Friday, September 19, 2008

Living a Healthy Life

(Contributed by Dr. Jessica Levy)

The other day I was talking to my oldest sister. The topic was people we knew who were getting older and sicker. She discussed the health status of her in-laws, who are in their 80’s and suffer from diabetes, heart disease, and asthma; I brought up my husband’s only surviving grandparent, also in her 80’s, who has diverticulitis and is in an assisted living facility because she is too weak to walk.

My sister, who is 11 years older than I, was concerned that this is the way of the world, as you get older you get sicker, and it somehow seems unavoidable. I reminded her that our father is going to be 81 this year, and is in robust health, thanks to good genetic material and his wife, who monitors his diet a little closer than is comfortable. (Sometimes my siblings and I have to sneak Dad away to his favorite steakhouse, where he is not officially “allowed” to eat by the powers that be.)

On the other hand, he’s always interested in something new, spends summers in Israel and winters in Florida, and periodically sends me emails along the lines of: “We’re on our way to Vienna (or Frankfurt or Aruba), here’s our hotel contact information, etc.”

My lesson from this is that taking care of your own health really does pay off. Good old diet and exercise, as well as maintaining an active and interested mind, will keep us alive and healthy. We are lucky to have Dad as an example of how to do it right. Plus, we hope we got the good genes, too.

So there we were being all self-righteous, when we remembered that Mom’s been dead for 15 years. She died of myelofibrosis, which is one of those rare weird things that people die of. Not hereditary, as far as I know, and she lived several years with a disease that has a dire prognosis. She also quit smoking, watched her weight, read like a maniac, knitted like crazy, traveled the world, and never cooked the same thing twice.

Better clean up my act, before it’s too late.

Wednesday, September 10, 2008

Your Dog Doesn't Fear Raw Food, So You Shouldn't Either!

(Contributed by Dr. Jessica Levy)

Just recently I’ve read a couple of books which, while decrying the pet food industry and the health impact of feeding processed pet foods, then go on to say, “But I certainly don’t recommend a raw food diet!” Then the discussion begins of what makes a high quality dog food, etc, etc. Which is certainly an important discussion to have, yet why the avoidance of feeding raw food?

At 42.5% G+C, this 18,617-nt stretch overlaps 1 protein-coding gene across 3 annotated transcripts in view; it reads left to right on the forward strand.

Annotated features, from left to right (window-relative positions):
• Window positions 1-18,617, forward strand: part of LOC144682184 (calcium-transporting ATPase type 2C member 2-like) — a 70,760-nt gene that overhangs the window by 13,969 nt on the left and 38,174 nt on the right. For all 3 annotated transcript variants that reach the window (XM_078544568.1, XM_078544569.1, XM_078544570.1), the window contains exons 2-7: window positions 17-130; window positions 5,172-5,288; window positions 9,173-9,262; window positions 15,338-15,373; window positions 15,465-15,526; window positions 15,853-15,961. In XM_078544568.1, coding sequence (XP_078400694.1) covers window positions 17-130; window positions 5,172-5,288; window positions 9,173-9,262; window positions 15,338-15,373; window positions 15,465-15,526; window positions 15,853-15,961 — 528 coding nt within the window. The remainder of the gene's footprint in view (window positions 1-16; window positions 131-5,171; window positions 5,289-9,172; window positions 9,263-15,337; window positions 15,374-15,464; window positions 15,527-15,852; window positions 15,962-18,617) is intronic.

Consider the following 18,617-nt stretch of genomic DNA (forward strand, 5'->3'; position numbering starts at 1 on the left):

There’s always some discussion of whether dogs have evolved past the point of being wolf-like, and are no longer able to tolerate the raw diet of wild carnivores. Let’s be clear: Evolution takes a long, long time. Like tens of thousands of years. Processed pet food has been around for less than 100 years. No, dogs have not evolved into processed-food-eaters. It just ain’t so.

Dogs in the wild, while adept at catching mice and birds, are largely scavengers. The lions, hyenas, cheetahs, etc, do the bulk of the large-game hunting, and the dogs clean up the left-overs, often days later. Yes, dogs are made (or have evolved) to eat road kill.

This is what I love about dogs! They’re so adaptable, so opportunistic, so varied in their repertoire of things they can eat/pass through their intestines/digest. This is why they’re man’s best friend! Man trashes the planet, and dogs eat the trash!

When dogs are fed unnatural (processed) diets, disease results. Dogs do not naturally have delicate digestive systems, inflammatory bowel disease, food allergies, etc. These problems are induced by human actions upon the planet, which leaves us stuck in this 1950’s white bread, white rice, better-living-through-chemistry mindset.

People, of course, should not eat all processed foods, either. It induces disease in us, too. People should not suffer from delicate digestion, inflammatory bowel disease, pancreatitis, stomach cancer, diverticulitis, heartburn, gastric reflux, etc.

I encourage my clients to have courage, learn about feeding raw foods, and dive in! It's not nearly as hard as most people think! There is a ton of information available these days, both online and in books, about how to do it. The plethora of premixed raw foods on the market make it even easier to do right by our dogs.

Don’t be afraid to try it! You and your dogs will love the results!